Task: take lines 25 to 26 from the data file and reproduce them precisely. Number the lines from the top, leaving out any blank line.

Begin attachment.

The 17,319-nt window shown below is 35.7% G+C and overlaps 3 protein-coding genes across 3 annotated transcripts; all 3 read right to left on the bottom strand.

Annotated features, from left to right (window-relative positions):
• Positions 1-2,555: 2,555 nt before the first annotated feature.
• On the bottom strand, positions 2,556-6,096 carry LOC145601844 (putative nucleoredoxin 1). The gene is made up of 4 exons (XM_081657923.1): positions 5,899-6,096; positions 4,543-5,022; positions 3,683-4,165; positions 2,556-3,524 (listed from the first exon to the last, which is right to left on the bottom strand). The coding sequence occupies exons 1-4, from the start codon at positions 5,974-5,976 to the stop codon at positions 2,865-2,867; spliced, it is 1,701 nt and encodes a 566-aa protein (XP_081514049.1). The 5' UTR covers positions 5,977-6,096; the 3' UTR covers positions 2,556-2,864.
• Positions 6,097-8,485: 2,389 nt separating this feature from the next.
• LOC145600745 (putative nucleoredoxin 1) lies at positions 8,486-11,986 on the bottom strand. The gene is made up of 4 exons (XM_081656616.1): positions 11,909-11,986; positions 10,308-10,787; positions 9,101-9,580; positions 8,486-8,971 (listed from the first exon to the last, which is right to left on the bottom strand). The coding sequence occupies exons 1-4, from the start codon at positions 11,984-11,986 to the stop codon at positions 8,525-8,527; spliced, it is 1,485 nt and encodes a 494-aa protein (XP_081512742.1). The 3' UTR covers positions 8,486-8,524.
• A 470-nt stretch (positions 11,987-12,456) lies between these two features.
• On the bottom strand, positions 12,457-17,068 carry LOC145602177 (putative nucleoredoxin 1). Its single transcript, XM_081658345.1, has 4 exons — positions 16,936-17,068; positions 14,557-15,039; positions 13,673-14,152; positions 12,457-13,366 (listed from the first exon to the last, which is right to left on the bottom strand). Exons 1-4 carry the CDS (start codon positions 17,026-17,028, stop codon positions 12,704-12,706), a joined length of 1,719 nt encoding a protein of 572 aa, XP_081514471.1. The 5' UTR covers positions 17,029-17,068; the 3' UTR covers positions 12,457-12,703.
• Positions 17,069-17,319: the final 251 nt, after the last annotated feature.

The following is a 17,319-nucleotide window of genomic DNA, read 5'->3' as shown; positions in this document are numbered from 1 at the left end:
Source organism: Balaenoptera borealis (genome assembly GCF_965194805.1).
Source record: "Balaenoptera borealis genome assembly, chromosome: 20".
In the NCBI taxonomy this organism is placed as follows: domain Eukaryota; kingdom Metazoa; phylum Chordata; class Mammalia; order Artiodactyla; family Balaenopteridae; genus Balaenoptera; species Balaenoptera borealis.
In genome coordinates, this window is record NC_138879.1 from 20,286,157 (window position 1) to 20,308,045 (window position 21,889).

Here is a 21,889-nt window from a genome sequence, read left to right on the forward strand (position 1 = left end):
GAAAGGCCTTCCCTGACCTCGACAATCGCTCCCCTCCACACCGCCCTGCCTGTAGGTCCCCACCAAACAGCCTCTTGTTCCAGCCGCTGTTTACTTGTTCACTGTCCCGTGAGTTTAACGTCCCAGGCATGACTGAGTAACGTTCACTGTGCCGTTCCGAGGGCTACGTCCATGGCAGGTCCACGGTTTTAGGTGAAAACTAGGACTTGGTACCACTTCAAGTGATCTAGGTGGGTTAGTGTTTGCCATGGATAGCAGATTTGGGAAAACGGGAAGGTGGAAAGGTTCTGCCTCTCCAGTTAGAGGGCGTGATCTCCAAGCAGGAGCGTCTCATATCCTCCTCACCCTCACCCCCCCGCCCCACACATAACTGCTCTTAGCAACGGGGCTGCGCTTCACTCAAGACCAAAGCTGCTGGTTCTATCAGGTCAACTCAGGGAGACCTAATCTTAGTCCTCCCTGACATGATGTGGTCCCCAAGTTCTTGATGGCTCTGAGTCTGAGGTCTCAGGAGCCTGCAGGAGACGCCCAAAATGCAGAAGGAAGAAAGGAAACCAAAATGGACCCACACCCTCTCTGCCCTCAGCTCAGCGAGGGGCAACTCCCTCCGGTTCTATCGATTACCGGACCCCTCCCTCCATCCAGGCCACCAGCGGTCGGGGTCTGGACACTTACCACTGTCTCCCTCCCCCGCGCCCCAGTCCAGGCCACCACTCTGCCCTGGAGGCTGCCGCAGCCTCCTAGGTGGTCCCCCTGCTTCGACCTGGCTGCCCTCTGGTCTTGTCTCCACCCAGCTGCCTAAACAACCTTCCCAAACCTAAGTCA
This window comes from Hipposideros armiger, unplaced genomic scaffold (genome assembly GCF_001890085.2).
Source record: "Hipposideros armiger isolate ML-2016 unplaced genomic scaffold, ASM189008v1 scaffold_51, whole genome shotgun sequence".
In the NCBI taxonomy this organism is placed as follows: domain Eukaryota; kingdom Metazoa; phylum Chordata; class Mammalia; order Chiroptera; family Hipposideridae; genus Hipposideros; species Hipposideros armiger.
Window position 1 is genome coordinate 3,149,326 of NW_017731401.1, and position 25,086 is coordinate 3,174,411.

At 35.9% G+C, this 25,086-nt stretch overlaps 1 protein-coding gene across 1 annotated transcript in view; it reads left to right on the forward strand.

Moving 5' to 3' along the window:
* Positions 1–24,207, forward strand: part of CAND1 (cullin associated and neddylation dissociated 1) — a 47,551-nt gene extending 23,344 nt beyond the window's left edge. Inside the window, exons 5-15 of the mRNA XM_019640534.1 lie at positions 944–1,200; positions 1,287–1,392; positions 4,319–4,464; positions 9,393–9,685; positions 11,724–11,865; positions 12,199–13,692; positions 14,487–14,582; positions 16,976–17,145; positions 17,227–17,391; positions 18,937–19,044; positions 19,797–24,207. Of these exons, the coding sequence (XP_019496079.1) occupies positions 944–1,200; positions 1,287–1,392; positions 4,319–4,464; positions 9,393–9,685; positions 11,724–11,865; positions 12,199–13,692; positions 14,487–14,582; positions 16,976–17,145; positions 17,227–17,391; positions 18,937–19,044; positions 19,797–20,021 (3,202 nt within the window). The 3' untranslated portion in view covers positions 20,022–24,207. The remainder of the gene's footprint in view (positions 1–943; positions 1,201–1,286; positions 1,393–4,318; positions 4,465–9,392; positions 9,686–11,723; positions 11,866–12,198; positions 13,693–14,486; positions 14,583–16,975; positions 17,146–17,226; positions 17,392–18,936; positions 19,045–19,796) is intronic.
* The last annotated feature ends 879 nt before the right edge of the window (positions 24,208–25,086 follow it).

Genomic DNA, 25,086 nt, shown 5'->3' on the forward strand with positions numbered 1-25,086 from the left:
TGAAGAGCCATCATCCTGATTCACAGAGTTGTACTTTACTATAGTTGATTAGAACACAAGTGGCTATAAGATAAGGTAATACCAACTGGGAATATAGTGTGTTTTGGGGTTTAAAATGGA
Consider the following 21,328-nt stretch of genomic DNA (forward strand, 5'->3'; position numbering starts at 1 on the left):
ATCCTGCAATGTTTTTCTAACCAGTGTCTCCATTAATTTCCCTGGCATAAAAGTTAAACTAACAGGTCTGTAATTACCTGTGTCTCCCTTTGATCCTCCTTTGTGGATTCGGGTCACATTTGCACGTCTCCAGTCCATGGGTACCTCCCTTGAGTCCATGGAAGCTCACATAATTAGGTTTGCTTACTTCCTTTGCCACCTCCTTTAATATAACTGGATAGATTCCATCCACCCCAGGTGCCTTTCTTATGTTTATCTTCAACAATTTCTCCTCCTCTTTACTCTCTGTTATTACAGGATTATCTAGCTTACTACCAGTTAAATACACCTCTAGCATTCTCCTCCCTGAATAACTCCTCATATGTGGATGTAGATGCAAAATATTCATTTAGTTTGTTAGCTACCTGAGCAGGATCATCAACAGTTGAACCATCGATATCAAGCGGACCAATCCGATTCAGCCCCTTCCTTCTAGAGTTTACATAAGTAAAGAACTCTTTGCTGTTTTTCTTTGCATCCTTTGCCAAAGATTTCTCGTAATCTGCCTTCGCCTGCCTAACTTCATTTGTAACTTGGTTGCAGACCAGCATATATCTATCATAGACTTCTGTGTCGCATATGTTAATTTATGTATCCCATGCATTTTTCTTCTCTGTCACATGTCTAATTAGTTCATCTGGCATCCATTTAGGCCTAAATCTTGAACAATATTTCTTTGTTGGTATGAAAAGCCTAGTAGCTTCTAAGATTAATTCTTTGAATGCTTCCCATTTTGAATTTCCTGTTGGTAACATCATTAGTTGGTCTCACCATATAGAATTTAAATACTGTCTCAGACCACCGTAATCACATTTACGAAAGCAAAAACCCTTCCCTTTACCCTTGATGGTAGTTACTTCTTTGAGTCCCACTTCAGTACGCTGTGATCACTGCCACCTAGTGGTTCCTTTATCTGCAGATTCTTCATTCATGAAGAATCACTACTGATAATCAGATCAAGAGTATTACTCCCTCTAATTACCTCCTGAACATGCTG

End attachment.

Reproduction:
Genomic DNA, 25,086 nt, shown 5'->3' on the forward strand with positions numbered 1-25,086 from the left:
TGAAGAGCCATCATCCTGATTCACAGAGTTGTACTTTACTATAGTTGATTAGAACACAAGTGGCTATAAGATAAGGTAATACCAACTGGGAATATAGTGTGTTTTGGGGTTTAAAATGGA